- 1918: Australians in France
- The cost of war
The mate, by Will Dyson. ART02231
I have just been writing to next of kin of those of my boys who were killed in the recent fighting ... As far as possible I try to write to all the relatives but sometimes the list is a long one and one hasn't the opportunity.
- Letter, Captain Francis Fairweather, 19 September 1918.
The First World War had been a long and destructive conflict for all the nations involved. Throughout the course of the war, of the 330,000 Australian soldiers who saw active service, approximately 60,000 were killed, 82,000 were wounded in battle, and a further 88,000 suffered a variety of illnesses and injuries. By December 1918, 104,000 Australian soldiers had returned from service as invalids.
It was also the first war in which Australia had felt a real national involvement. In 1918, for the first time, Australian troops had acted directly against a main enemy as an independent force in the main theatres of a war, and on an unprecedented scale. Despite their successes, for Australian troops and their families, the loss and suffering is hard to imagine. On the Western Front alone, approximately 45,000 Australians died.
Members of the 1st Australian Army Divisional Train attending to graves in an Australian cemetery at Villers-Bretonneux, 1918. AWMH03349
Despite the devastating cost of the war, Australian forces had made an invaluable contribution to the Allied effort in 1918. Although making up only about 10 per cent of the total British army, since March, Australian soldiers had captured around 30,000 prisoners (23 per cent British total), 338 guns (23.5 per cent), and 40 miles of ground (21.5 per cent).
Marshall Ferdinand Foch, the Commander of the French forces, stated in 1918:
From start to finish the Australians distinguished themselves by their endurance and boldness. By their initiative, their fighting spirit, their magnificent ardour, they proved themselves to be shock troops of the first order.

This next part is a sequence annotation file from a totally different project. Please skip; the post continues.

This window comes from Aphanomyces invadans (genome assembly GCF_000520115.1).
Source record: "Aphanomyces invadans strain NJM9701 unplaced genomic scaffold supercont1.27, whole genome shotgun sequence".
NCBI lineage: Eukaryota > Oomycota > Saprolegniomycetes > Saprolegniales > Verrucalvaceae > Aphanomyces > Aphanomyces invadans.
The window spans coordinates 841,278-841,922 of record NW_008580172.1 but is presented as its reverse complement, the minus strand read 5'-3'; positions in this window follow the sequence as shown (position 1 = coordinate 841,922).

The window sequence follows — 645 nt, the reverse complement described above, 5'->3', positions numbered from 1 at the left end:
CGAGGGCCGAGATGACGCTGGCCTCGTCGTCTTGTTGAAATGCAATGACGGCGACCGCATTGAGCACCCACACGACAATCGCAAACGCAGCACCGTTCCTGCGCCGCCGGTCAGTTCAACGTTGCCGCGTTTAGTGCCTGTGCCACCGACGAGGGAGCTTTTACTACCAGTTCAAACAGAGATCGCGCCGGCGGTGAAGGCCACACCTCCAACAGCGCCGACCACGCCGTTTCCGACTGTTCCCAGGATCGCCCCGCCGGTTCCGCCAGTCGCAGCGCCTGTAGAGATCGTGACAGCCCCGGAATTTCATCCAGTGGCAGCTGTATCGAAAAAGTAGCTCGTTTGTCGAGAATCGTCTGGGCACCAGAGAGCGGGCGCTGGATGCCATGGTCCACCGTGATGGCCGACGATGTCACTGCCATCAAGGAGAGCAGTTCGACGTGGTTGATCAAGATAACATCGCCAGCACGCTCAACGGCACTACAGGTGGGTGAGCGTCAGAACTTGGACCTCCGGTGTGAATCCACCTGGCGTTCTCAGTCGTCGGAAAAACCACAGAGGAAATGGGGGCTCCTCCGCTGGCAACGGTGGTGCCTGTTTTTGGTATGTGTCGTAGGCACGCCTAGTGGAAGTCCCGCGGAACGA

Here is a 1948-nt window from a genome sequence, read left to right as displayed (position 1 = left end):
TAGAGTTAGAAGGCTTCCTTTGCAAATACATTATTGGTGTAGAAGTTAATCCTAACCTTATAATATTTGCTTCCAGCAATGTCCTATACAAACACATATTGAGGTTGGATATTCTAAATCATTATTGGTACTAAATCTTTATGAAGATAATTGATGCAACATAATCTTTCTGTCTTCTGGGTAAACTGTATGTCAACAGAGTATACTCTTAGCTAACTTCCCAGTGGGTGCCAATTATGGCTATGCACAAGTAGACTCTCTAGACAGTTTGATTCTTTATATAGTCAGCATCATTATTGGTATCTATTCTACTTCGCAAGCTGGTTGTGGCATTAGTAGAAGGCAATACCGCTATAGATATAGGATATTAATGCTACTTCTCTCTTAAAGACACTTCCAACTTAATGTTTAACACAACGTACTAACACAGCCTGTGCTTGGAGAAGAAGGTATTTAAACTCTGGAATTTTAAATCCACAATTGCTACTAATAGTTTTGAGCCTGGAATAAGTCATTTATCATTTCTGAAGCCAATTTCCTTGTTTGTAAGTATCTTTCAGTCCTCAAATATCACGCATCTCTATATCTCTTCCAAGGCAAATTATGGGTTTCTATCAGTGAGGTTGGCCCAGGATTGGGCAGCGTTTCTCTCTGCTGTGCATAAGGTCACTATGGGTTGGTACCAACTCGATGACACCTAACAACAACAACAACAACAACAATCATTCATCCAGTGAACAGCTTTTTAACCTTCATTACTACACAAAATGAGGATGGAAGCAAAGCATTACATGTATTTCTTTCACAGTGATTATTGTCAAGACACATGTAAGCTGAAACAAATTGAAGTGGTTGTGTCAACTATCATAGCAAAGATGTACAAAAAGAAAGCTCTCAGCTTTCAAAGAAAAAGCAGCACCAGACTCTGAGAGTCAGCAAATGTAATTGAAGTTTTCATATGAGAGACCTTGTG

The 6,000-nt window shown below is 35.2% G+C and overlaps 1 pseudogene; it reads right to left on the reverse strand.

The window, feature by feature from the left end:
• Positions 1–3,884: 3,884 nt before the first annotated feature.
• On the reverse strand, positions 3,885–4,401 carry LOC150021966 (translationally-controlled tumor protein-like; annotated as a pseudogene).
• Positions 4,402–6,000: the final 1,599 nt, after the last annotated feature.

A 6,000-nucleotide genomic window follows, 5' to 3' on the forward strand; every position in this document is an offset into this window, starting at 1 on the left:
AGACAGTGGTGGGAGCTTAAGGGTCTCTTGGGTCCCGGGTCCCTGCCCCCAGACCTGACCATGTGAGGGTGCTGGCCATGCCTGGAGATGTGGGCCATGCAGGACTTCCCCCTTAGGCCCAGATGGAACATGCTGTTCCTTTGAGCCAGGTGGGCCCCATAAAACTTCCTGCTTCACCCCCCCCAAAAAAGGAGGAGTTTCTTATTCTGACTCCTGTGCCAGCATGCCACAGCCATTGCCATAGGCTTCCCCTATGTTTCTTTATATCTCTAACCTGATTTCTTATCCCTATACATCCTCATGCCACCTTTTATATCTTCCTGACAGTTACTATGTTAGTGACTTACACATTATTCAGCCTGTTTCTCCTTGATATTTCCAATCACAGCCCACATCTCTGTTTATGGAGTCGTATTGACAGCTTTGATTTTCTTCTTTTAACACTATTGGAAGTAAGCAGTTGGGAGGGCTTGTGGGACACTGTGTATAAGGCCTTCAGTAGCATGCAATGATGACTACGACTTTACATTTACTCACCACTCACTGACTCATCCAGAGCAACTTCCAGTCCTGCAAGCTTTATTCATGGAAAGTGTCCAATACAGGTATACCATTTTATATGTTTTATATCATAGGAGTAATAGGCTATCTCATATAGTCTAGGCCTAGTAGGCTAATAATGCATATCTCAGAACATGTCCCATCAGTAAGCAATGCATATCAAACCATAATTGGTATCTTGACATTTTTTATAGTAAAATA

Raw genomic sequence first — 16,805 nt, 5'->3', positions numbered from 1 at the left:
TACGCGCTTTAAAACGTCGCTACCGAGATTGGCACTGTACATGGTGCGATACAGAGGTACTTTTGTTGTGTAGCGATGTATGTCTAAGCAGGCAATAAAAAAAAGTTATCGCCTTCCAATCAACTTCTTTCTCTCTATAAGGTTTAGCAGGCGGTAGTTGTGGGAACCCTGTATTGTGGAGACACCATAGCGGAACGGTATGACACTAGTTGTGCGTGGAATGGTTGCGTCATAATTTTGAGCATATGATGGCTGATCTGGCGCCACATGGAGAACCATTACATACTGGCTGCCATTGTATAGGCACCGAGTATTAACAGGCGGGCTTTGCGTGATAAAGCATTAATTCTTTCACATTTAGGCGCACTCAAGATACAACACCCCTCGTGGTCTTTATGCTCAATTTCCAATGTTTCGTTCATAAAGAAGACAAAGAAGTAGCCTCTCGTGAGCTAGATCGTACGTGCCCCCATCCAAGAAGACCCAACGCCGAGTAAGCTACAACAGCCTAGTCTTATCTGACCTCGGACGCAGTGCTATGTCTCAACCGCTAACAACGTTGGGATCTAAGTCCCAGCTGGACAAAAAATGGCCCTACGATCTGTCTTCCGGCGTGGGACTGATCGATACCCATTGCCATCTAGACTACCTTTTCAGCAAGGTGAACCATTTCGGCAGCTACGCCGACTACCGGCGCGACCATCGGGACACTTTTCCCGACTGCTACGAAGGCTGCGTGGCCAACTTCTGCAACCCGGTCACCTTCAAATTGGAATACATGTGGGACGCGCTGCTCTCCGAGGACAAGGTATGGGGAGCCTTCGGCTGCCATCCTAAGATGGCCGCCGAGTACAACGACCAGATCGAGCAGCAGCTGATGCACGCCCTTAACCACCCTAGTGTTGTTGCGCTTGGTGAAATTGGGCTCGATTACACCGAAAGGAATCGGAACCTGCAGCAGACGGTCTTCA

Similarly, Major General R.L. Mullens, Commander of the 1st British Cavalry Division, stated:
It was a pleasure and an honour to be fighting alongside troops who displayed such magnificent morale.
On the home fronts, the morale and consciousness of Australian and European societies were greatly affected by the war. The First World War was a tragic and traumatic experience. In some European cities, there was documented a high suicide rate among returning soldiers, who after living through the horrors of the war, found it impossible to find their place in society again.
The war also prompted new intellectual discussion and debate. Many questioned the rationality of a war that had not lived up to their initial romanticised notions. Before the war, technology, industry and science were seen as vehicles for the advancement of progress and civilisation. It was thought that technological warfare would result in a quicker and more efficient war, rather than a war that was more destructive. By the end of the war, society's conceptions of technology and progress had changed dramatically, and there was a sense of bitter disillusionment. Despite the positive developments of some wartime technology such as better communication systems and increased industrial efficiency, weapons technology had also killed hundreds of thousands of Australian men. With the end of the war, the reality of national economic burdens and debts from the war effort was felt during and long after 1918 in Australia.
Christmas memories, by Will Dyson, 1929. The middle figure remembers those who died; he will never forget the experience of war. ART50203